Deploy, Win, Return, Repeat: 606th ACS maintains mission readiness

606th ACS

Senior Airman David Arias, 606th ACS ground radar systems technician, and Staff Sgt. Daniel Sanchez, 606th Air Control Squadron electronics protection technician, evaluates radar equipment after calibration. Radar maintenance and electronic protection technicians ensure the radar picture displayed is as accurate as possible. (U.S. Air Force photo by Senior Airman Cary Smith)

606th ACS

Staff Sgt. Daniel Sanchez, 606th Air Control Squadron electronics protection technician, evaluates radar equipment after calibration. Sanchez’ job requires him to ensure the radar picture displayed is as accurate as possible. (U.S. Air Force photo by Senior Airman Cary Smith)

606th ACS

Staff Sgt. Daniel Sanchez, 606th Air Control Squadron electronics protection technician, evaluates radar equipment, Sept. 28, 2017, at Aviano Air Base, Italy. The 606th ACS is a mobile command and control unit that deploys all over the world. (U.S. Air Force photo by Senior Airman Cary Smith)

606th ACS

Staff Sgt. Andrew Snyder, 606th Air Control Squadron weapons director, and Airman 1st Class Eric Cooke, 606th ACS surveillance technician, control simulated aircraft during a training scenario, Sept. 28, 2017, at Aviano Air Base, Italy. Surveillance and weapons teams use radar imagery to coordinate with fighter pilots for training and real-life missions all over the world. (U.S. Air Force photo by Senior Airman Cary Smith)

606th ACS

Airman 1st Class Eric Cooke, 606th Air Control Squadron surveillance technician, control simulated aircraft during a training scenario, Sept. 28, 2017, at Aviano Air Base, Italy. Surveillance and weapons teams use lessons learned from previous deployments and home-station trainings to remain warfighter ready. (U.S. Air Force photo by Senior Airman Cary Smith)

AVIANO AIR BASE, Italy -- Inside a tent, wired with hundreds of feet of cables for two dozen computers, sits an Airman monitoring a radar picture displayed on his screen.

The computer screen shows a potential threat 50 miles from U.S. Air Force pilots. Cruising at 345 mph, the pilots have less than 10 minutes before interception.

A team of 606th Air Control Squadron Airmen must figure out if the unknown threat is hostile, and if so, inform the pilots of the best course of action.

This simulated scenario is one of many built upon lessons learned from previous deployments and home-station trainings. The 606th ACS uses these scenarios to remain warfighter ready.

“Time down range is time for us to work through real-world missions and learn more about our job from a different aspect,” said Staff Sgt. Daniel Sanchez, 606th ACS electronics protection technician. “Our controllers coordinate with 20 to 50 aircraft at a time to de-conflict airspace and complete the mission, and we use that experience to apply it to our job when we come back home.”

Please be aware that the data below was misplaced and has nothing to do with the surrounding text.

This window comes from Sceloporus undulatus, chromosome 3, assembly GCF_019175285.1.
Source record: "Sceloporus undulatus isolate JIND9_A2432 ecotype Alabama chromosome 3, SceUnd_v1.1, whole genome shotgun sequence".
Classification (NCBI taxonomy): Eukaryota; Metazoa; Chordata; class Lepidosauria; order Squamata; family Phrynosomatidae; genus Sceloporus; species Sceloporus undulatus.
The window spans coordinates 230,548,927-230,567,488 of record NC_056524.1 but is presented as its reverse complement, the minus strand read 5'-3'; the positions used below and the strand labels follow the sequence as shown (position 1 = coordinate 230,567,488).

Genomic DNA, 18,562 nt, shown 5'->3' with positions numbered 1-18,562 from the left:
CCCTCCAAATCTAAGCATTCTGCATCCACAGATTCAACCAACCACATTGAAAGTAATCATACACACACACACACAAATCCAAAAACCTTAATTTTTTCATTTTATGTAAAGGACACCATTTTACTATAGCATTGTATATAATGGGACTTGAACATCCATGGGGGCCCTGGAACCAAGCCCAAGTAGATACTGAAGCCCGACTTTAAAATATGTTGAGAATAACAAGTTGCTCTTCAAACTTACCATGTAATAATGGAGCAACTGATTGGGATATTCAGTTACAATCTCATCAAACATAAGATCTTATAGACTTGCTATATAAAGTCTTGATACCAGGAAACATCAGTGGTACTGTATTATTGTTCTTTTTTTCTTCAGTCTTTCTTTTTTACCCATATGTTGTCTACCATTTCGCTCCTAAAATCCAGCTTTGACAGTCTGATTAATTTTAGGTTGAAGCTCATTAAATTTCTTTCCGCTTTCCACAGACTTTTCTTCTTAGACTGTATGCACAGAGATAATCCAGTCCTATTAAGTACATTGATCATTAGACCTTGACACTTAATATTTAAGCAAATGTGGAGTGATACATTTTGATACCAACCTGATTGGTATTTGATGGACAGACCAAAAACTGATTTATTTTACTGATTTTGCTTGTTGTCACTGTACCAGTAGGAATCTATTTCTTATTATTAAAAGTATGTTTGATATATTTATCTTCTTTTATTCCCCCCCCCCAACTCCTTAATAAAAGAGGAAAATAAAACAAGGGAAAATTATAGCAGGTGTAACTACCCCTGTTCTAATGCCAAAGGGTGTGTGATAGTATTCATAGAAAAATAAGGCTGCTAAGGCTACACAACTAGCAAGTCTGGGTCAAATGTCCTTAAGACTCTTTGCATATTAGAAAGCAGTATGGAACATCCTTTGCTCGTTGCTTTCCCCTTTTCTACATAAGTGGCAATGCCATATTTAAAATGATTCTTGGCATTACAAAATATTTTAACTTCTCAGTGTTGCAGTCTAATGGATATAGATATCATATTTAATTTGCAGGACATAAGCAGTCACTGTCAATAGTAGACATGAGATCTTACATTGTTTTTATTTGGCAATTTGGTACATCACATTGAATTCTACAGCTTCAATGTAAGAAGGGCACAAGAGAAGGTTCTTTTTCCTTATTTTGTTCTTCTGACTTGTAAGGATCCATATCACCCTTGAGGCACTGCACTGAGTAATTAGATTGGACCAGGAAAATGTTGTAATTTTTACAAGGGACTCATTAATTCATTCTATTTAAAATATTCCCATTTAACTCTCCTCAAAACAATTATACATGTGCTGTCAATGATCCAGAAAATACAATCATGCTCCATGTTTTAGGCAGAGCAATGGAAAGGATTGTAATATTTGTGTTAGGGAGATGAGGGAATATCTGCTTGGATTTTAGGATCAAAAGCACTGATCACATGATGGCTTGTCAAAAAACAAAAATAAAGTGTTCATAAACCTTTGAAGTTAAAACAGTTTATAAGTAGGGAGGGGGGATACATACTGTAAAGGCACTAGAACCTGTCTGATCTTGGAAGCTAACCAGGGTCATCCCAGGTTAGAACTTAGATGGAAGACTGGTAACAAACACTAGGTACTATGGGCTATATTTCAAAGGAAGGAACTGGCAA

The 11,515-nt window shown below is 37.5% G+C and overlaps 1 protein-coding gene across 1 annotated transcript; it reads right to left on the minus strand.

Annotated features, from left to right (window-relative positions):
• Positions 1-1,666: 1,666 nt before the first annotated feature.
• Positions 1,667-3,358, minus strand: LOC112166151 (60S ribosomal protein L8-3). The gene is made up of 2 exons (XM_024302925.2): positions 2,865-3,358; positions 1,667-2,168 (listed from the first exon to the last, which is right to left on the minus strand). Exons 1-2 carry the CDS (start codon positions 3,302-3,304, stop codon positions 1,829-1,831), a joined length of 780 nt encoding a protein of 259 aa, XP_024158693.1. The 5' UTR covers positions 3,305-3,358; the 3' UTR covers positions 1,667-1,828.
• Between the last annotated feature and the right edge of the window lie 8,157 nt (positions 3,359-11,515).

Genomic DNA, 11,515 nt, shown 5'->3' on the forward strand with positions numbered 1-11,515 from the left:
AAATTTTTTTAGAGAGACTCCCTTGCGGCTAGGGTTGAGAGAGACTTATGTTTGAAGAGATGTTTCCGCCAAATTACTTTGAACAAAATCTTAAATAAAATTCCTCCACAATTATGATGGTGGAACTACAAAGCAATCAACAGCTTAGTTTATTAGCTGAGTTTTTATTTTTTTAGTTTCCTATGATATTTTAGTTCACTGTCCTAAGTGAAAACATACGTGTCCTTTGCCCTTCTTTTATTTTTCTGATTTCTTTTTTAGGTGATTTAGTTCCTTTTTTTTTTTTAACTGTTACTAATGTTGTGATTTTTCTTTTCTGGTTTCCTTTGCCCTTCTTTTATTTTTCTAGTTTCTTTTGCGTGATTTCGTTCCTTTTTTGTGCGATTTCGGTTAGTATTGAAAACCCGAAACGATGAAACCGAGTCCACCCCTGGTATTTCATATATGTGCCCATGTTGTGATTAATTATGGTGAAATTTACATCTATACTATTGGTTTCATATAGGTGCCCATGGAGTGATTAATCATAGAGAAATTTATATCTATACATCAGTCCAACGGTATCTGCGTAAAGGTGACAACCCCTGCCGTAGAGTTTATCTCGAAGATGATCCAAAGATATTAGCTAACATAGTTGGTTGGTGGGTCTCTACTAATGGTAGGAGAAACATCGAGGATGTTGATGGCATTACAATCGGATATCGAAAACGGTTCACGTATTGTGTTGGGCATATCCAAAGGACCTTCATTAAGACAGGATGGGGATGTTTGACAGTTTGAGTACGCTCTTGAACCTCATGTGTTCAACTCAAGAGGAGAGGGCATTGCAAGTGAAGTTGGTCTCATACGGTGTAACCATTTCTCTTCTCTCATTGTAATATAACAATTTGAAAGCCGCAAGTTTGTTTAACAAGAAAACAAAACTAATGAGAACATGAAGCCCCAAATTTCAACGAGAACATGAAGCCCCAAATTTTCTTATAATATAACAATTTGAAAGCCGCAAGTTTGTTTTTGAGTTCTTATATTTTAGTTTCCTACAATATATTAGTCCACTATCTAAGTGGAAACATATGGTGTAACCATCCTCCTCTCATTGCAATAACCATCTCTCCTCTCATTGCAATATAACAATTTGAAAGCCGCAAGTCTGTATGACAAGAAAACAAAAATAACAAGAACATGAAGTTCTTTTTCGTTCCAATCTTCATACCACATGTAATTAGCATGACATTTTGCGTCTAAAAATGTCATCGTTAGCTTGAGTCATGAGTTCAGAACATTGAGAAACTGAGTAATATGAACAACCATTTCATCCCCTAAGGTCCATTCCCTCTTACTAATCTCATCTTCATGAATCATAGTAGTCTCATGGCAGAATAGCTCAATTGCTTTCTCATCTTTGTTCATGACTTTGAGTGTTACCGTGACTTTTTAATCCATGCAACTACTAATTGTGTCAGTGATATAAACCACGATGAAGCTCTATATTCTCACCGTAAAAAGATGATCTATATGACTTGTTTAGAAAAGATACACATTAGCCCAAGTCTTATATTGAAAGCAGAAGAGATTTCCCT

According to Sanchez, airmen returning to Aviano Air Base, Italy, after a deployment immediately re-integrate into the wing’s mission.

After returning, 606th ACS Airmen train with 510th and 555th Fighter Squadron pilots to be mission-ready.

Then the call comes in again.

“Once you’re into the swing of things at the base, you know mentally there is another deployment coming up, it’s something you expect and have to prepare for,” said Staff Sgt. Andrew Snyder, 606th ACS weapons director.

Certain 606th ACS Airmen were selected several months in advance for their current deployment. Soon after “getting tagged,” the squadron increased its training operations.

“During spin up, we had Airmen running through simulated missions all day to prepare for their deployment locations,” said Sanchez. “At the same time, we had Airmen performing live and simulated scenarios for qualification training.”

Spin up is the term used when a unit primes itself for a deployment. The squadron uses this time to finalize its game plan and hone in on all the necessary skills needed to be warfighter ready.

“Our deployment preparation is an academic fire hose. The training is a full reboot no matter what we’ve learned in the past year,” said Snyder. “There are all new rules of engagement for different airspaces, aircraft types, pilot call signs and special instructions.”

To prepare the approximately 140 606th ACS Airmen for Afghanistan, Iraq, Syria, and the Arabian Gulf region, the squadron needed accurate information. Each area required different roles and responsibilities for U.S. and NATO forces.

“We received intelligence reports from other air control Airmen currently at the deployment locations and used that information to train for months leading up to our departure,” said Sanchez. “It gets pretty crazy with everyone making sure they are prepared to deploy.”

Although Sanchez and Snyder did not deploy with the squadron this year, they said every Airmen in the 606th ACS must maintain 100% readiness at all times.

“When I’m hit with a situation I don’t know how to handle, I trust my training, keep a cool head and try to be the voice of reason to the pilots up there,” said Snyder. “I learned a lot from my two deployments and use my experience in trainings at home station, so when I deploy next I can be squared away on day one.”

Until the next exercise or deployment, 606th Airmen will continue to run live missions and training scenarios.

“We have to be focused, fit and prepared for whatever happens in the future, whether that’s tomorrow or next year,” said Sanchez. “Sometimes we may have to leave at a moment’s notice, but that’s fine, because we’re always ready.”